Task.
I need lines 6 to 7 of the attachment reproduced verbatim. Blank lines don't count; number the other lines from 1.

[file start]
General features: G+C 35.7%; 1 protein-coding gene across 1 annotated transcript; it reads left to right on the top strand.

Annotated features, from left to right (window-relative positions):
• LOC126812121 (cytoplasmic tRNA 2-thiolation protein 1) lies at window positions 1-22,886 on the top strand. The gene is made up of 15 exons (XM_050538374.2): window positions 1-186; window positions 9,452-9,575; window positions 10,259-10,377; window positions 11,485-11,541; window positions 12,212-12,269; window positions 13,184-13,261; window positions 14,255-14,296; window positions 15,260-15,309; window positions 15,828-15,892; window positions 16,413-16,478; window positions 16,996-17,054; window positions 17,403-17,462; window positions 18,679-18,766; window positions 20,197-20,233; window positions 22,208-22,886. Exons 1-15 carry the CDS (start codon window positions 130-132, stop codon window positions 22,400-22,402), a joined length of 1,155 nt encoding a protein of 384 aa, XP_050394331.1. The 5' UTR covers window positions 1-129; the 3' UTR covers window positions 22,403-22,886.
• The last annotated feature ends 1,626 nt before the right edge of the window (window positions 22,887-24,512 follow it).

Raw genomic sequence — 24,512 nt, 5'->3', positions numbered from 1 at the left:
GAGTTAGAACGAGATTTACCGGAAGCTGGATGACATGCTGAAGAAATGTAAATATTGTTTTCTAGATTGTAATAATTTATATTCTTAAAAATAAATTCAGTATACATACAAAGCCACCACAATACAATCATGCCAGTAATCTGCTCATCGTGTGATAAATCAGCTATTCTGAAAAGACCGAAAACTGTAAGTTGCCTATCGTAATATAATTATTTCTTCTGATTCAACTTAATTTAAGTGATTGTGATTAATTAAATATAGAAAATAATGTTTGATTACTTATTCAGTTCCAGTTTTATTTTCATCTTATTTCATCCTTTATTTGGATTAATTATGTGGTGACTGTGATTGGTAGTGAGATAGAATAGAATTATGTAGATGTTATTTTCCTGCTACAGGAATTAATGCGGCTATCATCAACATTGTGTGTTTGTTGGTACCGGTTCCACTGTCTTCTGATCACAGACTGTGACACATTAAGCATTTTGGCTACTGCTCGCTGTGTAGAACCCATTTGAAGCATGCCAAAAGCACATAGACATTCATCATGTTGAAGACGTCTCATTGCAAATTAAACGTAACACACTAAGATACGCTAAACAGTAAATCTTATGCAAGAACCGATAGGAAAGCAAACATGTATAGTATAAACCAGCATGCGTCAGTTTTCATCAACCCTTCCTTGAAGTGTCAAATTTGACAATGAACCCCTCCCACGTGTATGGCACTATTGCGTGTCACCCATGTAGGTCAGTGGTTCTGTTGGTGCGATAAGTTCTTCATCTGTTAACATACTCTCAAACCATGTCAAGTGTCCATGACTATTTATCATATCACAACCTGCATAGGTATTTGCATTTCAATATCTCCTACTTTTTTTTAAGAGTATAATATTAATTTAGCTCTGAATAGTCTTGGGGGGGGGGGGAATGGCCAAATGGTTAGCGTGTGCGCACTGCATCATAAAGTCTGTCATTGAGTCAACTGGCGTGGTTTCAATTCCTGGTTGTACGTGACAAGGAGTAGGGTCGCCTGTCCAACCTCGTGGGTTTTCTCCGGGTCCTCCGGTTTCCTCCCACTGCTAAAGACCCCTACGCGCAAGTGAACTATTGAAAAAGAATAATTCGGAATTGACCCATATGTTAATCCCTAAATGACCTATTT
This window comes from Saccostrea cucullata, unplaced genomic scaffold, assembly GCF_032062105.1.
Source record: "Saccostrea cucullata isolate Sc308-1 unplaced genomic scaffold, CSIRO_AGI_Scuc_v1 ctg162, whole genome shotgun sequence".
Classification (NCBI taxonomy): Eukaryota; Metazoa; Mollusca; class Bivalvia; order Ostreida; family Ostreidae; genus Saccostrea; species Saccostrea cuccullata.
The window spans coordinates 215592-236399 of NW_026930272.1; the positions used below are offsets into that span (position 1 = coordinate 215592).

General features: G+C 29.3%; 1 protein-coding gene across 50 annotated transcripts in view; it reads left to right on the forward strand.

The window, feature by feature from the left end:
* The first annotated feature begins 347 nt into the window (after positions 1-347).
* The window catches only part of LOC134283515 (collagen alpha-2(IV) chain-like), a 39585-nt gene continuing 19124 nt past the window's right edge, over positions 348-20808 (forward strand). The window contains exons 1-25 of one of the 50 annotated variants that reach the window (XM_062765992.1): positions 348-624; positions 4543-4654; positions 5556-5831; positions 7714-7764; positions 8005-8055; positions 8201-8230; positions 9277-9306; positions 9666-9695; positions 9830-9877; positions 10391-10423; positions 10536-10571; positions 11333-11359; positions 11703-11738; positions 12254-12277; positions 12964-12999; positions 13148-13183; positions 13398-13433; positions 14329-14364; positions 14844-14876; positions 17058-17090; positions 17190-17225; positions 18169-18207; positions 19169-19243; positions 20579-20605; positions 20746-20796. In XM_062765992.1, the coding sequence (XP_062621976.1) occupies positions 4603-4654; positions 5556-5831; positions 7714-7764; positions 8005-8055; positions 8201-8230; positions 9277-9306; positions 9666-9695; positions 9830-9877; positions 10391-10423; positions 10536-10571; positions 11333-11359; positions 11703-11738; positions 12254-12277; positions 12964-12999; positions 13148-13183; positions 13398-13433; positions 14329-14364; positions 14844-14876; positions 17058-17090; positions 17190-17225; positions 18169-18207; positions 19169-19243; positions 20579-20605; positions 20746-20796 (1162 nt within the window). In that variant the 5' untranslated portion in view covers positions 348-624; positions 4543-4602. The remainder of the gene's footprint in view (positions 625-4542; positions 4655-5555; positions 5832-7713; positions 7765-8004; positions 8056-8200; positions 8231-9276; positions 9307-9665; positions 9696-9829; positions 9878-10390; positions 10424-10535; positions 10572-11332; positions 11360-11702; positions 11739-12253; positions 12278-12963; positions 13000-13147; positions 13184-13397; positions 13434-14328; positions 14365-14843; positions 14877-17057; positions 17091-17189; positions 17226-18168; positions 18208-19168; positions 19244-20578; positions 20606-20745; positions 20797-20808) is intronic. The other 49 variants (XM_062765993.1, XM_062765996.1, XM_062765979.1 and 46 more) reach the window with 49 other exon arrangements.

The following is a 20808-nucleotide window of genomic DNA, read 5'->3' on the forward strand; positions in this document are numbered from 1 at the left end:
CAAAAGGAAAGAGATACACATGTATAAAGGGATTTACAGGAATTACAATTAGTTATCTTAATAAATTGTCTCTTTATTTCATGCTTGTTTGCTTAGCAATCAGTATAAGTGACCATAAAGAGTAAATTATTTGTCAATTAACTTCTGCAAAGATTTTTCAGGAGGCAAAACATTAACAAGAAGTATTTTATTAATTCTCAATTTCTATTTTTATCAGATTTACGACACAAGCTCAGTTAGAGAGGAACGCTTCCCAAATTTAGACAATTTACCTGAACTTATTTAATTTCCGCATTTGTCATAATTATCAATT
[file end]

GAGTTAGAACGAGATTTACCGGAAGCTGGATGACATGCTGAAGAAATGTAAATATTGTTTTCTAGATTGTAATAATTTATATTCTTAAAAATAAATTCAGTATACATACAAAGCCACCACAATACAATCATGCCAGTAATCTGCTCATCGTGTGATAAATCAGCTATTCTGAAAAGACCGAAAACTGTAAGTTGCCTATCGTAATATAATTATTTCTTCTGATTCAACTTAATTTAAGTGATTGTGATTAATTAAATATAGAAAATAATGTTTGATTACTTATTCAGTTCCAGTTTTATTTTCATCTTATTTCATCCTTTATTTGGATTAATTATGTGGTGACTGTGATTGGTAGTGAGATAGAATAGAATTATGTAGATGTTATTTTCCTGCTACAGGAATTAATGCGGCTATCATCAACATTGTGTGTTTGTTGGTACCGGTTCCACTGTCTTCTGATCACAGACTGTGACACATTAAGCATTTTGGCTACTGCTCGCTGTGTAGAACCCATTTGAAGCATGCCAAAAGCACATAGACATTCATCATGTTGAAGACGTCTCATTGCAAATTAAACGTAACACACTAAGATACGCTAAACAGTAAATCTTATGCAAGAACCGATAGGAAAGCAAACATGTATAGTATAAACCAGCATGCGTCAGTTTTCATCAACCCTTCCTTGAAGTGTCAAATTTGACAATGAACCCCTCCCACGTGTATGGCACTATTGCGTGTCACCCATGTAGGTCAGTGGTTCTGTTGGTGCGATAAGTTCTTCATCTGTTAACATACTCTCAAACCATGTCAAGTGTCCATGACTATTTATCATATCACAACCTGCATAGGTATTTGCATTTCAATATCTCCTACTTTTTTTTAAGAGTATAATATTAATTTAGCTCTGAATAGTCTTGGGGGGGGGGGGAATGGCCAAATGGTTAGCGTGTGCGCACTGCATCATAAAGTCTGTCATTGAGTCAACTGGCGTGGTTTCAATTCCTGGTTGTACGTGACAAGGAGTAGGGTCGCCTGTCCAACCTCGTGGGTTTTCTCCGGGTCCTCCGGTTTCCTCCCACTGCTAAAGACCCCTACGCGCAAGTGAACTATTGAAAAAGAATAATTCGGAATTGACCCATATGTTAATCCCTAAATGACCTATTT
This window comes from Saccostrea cucullata, unplaced genomic scaffold, assembly GCF_032062105.1.